Stocks and recruitment rise as effort falls
All indicators show NE Atlantic stocks in good health
Most fish stocks in the North East Atlantic are healthy and increasing, according to a new report from the EU Commission, reports Tim Oliver.
It shows that fishing pressure has been reduced by almost half in the period 2003-2018 for the stocks assessed and is at an all-time low, and that most stocks are at MSY level. Fish populations have been increasing significantly, reaching levels in 2018 that are 50% higher than in 2010.
The annual report on the performance of the CFP is from the EU Commission’s Scientific, Technical and Economic Committee for Fisheries (STECF), which provides independent scientific advice to the Commission.
It shows overall positive trends for many stocks in the North East Atlantic, where the proportion of overexploited stocks was reduced almost by half compared with 2007 figures. The proportion of stocks outside safe biological limits shows a similar downward trend over the same period.
Another healthy indication is that recruitment figures show that the number of young fish entering the stocks has been consistently increasing since 2012.
Industry spokesmen welcomed the report, and said it raised the question of how environmental NGOs could continue to portray to the public a picture of declining stocks and overexploitation of fisheries, in the face of such evidence – at least for the North East Atlantic.
NFFO chief executive Barrie Deas said: “The STECF report confirms the positive stock trends that began around 20 years ago. We’ve known from ICES that there has been a trend of reducing mortality and increasing stocks for the past two decades – the turning point was the year 2000. The question this raises is how long the NGOs’ narrative based on overexploitation and decline can be maintained, in the face of the evidence? It stands up in the Mediterranean, but certainly not in the North East Atlantic.”
Daniel Voces, managing director of EU fishermen’s organisation Europêche, said: “The news on sustainable fisheries is unequivocally good. The majority of fish stocks in the North East Atlantic are healthy and thriving. That’s thanks to many years of sacrifices being made by the EU fishing fleets, and intensive collaboration with scientists and public authorities to improve fishing practices and fisheries management. Overfishing in the EU is at an all-time low.”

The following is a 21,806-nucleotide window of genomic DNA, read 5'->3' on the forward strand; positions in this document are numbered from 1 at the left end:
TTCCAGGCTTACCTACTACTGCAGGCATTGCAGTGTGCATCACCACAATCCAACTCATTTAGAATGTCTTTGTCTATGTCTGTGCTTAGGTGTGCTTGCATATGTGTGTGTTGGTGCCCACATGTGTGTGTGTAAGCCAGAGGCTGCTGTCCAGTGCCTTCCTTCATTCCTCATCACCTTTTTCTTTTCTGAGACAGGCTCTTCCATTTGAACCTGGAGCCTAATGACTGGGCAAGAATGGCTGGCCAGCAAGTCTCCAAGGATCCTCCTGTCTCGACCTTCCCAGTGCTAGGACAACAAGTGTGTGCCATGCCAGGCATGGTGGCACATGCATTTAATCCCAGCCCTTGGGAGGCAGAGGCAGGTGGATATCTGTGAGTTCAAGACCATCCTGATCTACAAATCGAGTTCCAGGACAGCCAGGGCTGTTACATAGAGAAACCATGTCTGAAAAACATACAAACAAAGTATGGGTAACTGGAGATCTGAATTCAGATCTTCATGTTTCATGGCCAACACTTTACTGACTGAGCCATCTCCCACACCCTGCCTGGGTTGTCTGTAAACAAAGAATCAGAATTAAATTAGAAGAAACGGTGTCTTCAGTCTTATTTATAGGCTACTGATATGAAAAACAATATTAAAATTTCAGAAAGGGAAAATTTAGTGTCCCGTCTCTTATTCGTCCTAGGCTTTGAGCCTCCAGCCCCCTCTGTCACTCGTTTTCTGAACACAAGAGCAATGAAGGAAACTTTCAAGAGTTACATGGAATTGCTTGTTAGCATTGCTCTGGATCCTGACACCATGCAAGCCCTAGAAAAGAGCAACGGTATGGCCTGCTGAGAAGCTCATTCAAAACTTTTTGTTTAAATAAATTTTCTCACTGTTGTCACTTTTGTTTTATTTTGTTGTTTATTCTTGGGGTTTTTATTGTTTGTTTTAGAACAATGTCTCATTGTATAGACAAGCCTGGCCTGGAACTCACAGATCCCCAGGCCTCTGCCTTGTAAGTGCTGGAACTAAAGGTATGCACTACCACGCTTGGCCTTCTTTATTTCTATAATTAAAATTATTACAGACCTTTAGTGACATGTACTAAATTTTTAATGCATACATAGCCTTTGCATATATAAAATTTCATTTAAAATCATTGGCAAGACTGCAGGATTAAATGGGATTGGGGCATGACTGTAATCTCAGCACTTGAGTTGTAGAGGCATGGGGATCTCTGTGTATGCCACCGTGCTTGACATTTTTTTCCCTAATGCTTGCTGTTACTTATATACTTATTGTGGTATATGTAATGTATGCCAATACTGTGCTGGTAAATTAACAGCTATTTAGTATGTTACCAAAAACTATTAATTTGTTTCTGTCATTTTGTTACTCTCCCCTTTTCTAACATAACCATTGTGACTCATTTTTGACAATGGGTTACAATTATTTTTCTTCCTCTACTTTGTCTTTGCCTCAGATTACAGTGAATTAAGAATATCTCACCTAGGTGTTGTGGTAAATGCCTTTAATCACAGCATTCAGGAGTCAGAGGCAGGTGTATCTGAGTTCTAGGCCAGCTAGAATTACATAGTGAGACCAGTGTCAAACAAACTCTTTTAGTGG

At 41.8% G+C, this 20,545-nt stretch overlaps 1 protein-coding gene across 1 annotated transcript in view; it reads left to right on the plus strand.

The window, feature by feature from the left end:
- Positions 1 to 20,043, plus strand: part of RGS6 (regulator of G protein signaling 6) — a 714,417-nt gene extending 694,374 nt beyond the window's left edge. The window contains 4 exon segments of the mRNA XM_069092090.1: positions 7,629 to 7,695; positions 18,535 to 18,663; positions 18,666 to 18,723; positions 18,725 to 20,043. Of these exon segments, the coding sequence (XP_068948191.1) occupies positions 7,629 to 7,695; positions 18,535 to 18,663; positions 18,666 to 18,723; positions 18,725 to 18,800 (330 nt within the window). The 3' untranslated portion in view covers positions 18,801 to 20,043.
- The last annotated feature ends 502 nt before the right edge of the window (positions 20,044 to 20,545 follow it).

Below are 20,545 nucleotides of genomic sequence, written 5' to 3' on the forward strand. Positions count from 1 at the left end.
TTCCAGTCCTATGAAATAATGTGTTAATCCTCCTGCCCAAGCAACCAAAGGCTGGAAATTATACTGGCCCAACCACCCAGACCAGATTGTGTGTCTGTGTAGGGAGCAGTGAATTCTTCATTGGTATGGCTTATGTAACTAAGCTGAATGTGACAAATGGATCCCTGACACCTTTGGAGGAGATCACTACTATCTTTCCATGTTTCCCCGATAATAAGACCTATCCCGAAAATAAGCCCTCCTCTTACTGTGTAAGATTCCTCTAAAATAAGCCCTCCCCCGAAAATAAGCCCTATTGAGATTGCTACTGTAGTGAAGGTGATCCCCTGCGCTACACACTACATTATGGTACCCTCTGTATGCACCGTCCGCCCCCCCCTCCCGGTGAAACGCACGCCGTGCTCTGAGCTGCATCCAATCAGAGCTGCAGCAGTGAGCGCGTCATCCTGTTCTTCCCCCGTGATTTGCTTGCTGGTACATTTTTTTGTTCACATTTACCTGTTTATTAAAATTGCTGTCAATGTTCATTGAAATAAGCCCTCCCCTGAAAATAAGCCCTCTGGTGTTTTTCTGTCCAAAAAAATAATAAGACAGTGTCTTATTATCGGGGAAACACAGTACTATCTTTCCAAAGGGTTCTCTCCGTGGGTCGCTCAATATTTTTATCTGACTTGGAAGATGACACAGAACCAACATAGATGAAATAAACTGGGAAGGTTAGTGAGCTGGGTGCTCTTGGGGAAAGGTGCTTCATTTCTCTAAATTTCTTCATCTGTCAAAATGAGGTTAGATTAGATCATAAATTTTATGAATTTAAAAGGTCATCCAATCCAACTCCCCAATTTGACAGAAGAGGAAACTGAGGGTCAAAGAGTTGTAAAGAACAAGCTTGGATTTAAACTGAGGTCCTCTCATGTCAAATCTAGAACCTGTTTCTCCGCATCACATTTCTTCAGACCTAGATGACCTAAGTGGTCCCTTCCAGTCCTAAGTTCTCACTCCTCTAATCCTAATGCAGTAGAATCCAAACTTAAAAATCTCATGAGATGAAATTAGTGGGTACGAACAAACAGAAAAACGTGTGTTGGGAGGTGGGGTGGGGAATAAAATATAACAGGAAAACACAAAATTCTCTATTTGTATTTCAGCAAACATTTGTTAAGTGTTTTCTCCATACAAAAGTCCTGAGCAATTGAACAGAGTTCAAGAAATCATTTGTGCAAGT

Europêche said it regretted that radical environmental NGOs continue to launch ‘gloom and doom studies’ trying to prove how terrible things are in European waters, by analysing the number of fish stocks or tonnes overfished in the past.
“It really upsets the industry that some NGOs do not recognise the good progress made in the past 20 years,” said Daniel Voces.
“It frustrates the efforts of our companies that invest in sustainable practices and want to do things better. It generates an ambience of mistrust, jeopardising the collaboration of the industry with scientists, governments and NGOs.
“It also confuses consumers who, because of aggressive campaigns from these organisations, may think that the oceans and fish stocks are in a dire situation and that consuming fish would contribute to harm the environment, when it is totally the opposite.
“The reality is that in the last 10 to 20 years, no industry has made so many efforts and commitment towards sustainability as the European fishing industry.”
Europêche argues that part of the problem lies with the fact that the main EU fisheries law introduces targets and objectives which go against scientific advice and the fisheries reality. In this sense, even though scientists acknowledge that it is not possible to achieve MSY levels for all stocks at the same time, this is an actual objective of the CFP.
Daniel Voces concluded: “Incredible accomplishments to achieve sustainability in our waters have been made in a record time, to the point that almost 100% of the landings from EU-regulated stocks come from catches fished at the MSY levels.
“However, the introduction of unachievable policy objectives in the CFP, reform after reform, unfairly gives the impression to citizens and consumers that the fishing industry is not sustainable. Policies need to be ambitious, but rational at the same time.”
Barrie Deas questioned how the dramatic fall in fishing effort and changes in fishing patterns in 2020 due to the Covid-19 virus would be reflected in the scientific advice for fishing opportunities in 2021.
“If 2020 is an atypical year in terms of fishing patterns and activity, how is that going to be taken into account in the science and the management measures for 2021?” he asked.
“I’m hopefully not jumping to conclusions, but it’s certainly not going to be normal. The concern would be that the scientific models work by looking backwards and projecting forwards, and I suppose this is where the difference lies between the scientific advice and well-informed management decisions. As we move towards the autumn negotiations, along with everything else that’s going on, it’s one of the things we’ll have to take into account.”
The graphs from the STECF report illustrate the increase of biomass (Figure 1), the significant reduction of fishing pressure (Figure 2) and recruitment (Figure 3) in the North East Atlantic.